The Number of Digital Champions Is Declining While the Number of Laggards Is Increasing, According to BCG
BOSTON—The performance gap is widening between companies digitizing their operations and those struggling to do so. That is the clear takeaway from the article, "Digital Maturity Is Paying Off," by The Boston Consulting Group (BCG), which is based on a survey of 1,900 companies in the US and EU. According to this study, 23% of the companies surveyed are digital champions, while around one-third (32%) are lagging behind. Compared with a similar study a year earlier, the number of laggards has increased while the number of digital champions and those in the middle have declined.
"The middle ground of companies that still have a real chance of getting digitally connected is eroding," says Jay Venkat, senior partner at BCG. Ganga Kannan, BCG partner, adds that: "For the laggards and the companies in the middle ground, it is now important that they increase the pace of digitization in order to survive in competition in the long term.”
The "Digital Acceleration Index" measures the degree of digital maturity
The study is based on BCG's Digital Acceleration Index (DAI). We asked managers and executives to estimate their companies’ digital maturities on a scale of 1 to 4 in 37 categories. We then aggregated those raw scores and calculated resulting values to their responses on a scale from 0 to 100. Companies with a DAI of 67 to 100 qualify as champions, while those with a DAI of 43 or less are categorized as laggards.
Digital maturity gives a competitive advantage
The study shows that increased levels of digital maturity significantly improved competitive advantage in multiple areas, such as time-to-market, cost efficiency, product quality, and customer satisfaction. For example, 78% of champions that invest in digital business models and corporate venturing see a significant lead over their competitors. At the same time, 62% of the champions who rely heavily on digital marketing and personalization are able to take new products to market faster and are more successful than competitors.
Digital leaders grab additional market share
The performance gap could widen further in the coming years: "Companies that are not champions are under double pressure: from more innovative competitors from their own industry and from new digital players who are forcing their way into the market with disruptive business models," says Venkat.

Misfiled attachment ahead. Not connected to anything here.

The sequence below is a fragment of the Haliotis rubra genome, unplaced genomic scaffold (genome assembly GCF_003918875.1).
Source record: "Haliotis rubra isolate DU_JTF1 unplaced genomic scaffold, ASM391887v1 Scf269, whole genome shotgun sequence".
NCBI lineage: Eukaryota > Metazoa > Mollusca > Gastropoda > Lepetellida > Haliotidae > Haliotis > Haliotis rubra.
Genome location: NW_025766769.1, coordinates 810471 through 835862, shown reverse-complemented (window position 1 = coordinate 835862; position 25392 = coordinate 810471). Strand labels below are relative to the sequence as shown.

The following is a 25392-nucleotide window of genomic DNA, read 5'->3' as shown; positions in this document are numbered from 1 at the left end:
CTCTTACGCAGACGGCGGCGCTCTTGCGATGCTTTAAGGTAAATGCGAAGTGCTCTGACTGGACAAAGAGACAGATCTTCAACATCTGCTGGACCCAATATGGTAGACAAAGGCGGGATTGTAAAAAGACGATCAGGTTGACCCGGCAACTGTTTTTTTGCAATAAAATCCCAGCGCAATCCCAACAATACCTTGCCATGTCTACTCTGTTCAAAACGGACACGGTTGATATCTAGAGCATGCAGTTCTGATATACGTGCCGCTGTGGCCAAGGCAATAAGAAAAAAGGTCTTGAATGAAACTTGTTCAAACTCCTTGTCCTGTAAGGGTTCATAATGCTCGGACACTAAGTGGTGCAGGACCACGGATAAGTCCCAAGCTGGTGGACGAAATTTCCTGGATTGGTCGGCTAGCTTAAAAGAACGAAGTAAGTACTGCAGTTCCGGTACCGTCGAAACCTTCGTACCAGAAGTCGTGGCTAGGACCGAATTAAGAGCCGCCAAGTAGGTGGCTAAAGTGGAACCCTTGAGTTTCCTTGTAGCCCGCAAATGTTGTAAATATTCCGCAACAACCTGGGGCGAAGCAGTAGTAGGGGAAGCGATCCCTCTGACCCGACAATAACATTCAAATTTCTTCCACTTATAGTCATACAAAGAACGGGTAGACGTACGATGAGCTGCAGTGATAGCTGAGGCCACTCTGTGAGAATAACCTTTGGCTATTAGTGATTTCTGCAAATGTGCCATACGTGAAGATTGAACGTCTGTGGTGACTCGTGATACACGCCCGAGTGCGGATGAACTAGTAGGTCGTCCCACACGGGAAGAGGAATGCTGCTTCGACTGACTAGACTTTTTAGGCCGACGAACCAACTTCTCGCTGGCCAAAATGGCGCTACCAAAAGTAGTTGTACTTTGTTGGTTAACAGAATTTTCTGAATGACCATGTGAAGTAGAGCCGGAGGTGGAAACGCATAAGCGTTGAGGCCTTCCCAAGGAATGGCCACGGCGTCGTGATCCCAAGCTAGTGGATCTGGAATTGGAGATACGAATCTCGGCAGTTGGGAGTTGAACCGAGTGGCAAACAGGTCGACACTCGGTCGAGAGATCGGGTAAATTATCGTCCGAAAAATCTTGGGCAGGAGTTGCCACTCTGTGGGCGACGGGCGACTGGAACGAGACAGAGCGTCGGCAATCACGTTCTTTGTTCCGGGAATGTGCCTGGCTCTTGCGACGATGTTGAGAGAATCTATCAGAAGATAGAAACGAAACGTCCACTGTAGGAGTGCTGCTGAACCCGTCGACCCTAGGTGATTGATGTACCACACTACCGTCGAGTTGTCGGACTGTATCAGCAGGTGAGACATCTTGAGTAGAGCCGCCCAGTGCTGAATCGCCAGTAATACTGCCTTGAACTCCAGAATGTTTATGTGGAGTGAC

Digital champions are already using their advantage to gain market share. An analysis of 80 telecommunications companies worldwide for the period between 2012 and 2017 found that champions increased their market share by an average of 7%, while laggards lost 11%.
Telecommunications, technology, and finance sectors lead
The digital maturity of companies varies greatly from sector to sector. The technology, telecommunications, and banking sectors lead the way with the highest percentages of digital champions. These companies lead because their main products and services are already mostly digitized. At the other end of the scale are the energy sector and public administration, which have few champions and a very high proportion of laggards.
The US outperforms Europe across industries
In line with previous results, the US outperformed Europe with more champions (25% versus 22%) and fewer laggards (31% versus 33%). The US had more champions in nine of the ten sectors studied. Much of this edge in US performance is due to stronger US technology and telco sectors, which support other industries’ digitization efforts through partnerships and close collaboration. Among US telcos, 46% score as digital champions, compared with only 27% of European telcos.
Invest more quickly in people and technology
Digital champions are particularly good at digitizing fast—something the laggards must look to emulate. Specifically, more than half of the champions invest more than 5% of operational expenditures on digital initiatives (a key threshold). They are also good at attracting talent. About half have at least 10% of employees in digital roles. Last but not least, champions have firmly anchored digital issues in their corporate culture.
"Digital laggards must not miss the boat and must create the necessary IT and technology structures more quickly," says Kannan. "Only then can companies strengthen their long-term competitiveness through data analytics, the development of digital platforms, and artificial intelligence.”
The results of the study can be downloaded here.
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